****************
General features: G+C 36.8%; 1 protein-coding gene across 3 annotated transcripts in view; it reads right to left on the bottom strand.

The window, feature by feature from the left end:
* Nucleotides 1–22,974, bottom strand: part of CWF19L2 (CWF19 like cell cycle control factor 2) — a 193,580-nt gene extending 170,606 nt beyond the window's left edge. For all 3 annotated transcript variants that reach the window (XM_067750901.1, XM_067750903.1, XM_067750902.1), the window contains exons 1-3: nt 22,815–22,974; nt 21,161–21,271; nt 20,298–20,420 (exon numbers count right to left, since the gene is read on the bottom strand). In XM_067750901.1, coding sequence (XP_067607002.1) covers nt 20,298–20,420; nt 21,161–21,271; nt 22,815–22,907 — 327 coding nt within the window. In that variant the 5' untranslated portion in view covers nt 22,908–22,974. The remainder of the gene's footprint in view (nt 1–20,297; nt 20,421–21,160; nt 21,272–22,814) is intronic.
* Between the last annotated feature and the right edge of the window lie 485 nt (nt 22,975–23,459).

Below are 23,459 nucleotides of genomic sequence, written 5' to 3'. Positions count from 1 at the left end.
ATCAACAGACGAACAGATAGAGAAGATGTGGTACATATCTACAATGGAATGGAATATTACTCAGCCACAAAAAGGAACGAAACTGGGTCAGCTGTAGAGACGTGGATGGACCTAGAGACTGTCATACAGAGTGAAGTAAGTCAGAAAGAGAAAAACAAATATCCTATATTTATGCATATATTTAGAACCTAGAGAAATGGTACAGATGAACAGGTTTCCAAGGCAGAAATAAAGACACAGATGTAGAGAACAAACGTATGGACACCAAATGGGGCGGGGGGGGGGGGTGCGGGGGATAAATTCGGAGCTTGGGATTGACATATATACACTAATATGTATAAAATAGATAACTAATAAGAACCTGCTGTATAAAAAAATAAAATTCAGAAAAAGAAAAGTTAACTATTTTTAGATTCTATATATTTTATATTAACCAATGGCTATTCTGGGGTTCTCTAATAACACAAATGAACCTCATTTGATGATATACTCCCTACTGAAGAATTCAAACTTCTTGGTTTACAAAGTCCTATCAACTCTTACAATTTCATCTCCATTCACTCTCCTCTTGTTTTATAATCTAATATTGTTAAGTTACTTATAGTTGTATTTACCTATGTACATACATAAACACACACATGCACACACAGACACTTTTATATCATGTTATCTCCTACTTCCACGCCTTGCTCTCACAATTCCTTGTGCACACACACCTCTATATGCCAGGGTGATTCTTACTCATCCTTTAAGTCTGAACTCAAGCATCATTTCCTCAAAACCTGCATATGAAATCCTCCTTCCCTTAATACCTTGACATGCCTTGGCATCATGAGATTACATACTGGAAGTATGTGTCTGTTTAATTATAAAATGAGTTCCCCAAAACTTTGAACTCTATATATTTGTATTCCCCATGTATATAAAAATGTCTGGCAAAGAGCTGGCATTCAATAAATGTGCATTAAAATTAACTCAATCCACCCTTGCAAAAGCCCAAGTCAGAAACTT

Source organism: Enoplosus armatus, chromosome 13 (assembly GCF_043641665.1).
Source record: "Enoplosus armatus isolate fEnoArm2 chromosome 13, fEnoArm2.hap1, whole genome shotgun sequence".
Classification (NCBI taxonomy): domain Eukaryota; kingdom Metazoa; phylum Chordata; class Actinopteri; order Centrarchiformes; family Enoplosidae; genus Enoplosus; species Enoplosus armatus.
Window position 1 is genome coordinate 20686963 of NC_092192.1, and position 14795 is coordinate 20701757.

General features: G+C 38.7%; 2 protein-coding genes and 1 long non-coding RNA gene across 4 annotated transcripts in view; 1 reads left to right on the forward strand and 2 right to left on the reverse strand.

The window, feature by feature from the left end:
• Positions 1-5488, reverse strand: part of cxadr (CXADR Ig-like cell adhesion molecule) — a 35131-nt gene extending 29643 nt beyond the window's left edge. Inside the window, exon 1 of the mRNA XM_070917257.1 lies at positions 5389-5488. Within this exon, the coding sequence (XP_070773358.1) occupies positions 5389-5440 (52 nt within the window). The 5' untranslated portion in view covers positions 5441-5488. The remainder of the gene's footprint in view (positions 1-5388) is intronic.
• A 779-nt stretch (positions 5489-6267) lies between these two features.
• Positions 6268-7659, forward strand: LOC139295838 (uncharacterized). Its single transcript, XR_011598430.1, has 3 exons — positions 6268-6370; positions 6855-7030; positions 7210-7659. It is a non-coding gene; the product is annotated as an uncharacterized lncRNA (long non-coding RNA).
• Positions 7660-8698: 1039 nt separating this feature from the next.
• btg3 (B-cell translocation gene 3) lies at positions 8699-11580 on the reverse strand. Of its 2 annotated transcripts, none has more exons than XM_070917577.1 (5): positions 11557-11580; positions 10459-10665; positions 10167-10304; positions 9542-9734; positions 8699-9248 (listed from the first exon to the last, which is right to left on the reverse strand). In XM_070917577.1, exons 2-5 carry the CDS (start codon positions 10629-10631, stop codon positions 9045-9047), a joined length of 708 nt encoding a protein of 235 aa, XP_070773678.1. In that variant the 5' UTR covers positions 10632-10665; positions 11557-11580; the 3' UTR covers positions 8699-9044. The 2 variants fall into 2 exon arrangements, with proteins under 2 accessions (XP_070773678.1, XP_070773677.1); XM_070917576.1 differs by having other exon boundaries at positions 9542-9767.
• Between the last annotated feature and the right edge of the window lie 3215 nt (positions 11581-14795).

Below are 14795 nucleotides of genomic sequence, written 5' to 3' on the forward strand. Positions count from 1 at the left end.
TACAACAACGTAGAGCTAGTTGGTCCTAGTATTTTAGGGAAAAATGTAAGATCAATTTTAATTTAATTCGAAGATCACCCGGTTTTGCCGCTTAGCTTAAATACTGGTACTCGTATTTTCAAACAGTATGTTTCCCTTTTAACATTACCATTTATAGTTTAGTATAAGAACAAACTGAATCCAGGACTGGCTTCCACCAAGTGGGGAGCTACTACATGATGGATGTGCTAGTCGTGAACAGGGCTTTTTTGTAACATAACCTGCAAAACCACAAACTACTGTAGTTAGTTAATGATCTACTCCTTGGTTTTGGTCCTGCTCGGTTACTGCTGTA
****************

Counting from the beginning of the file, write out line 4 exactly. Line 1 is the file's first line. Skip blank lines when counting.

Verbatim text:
* Between the last annotated feature and the right edge of the window lie 485 nt (nt 22,975–23,459).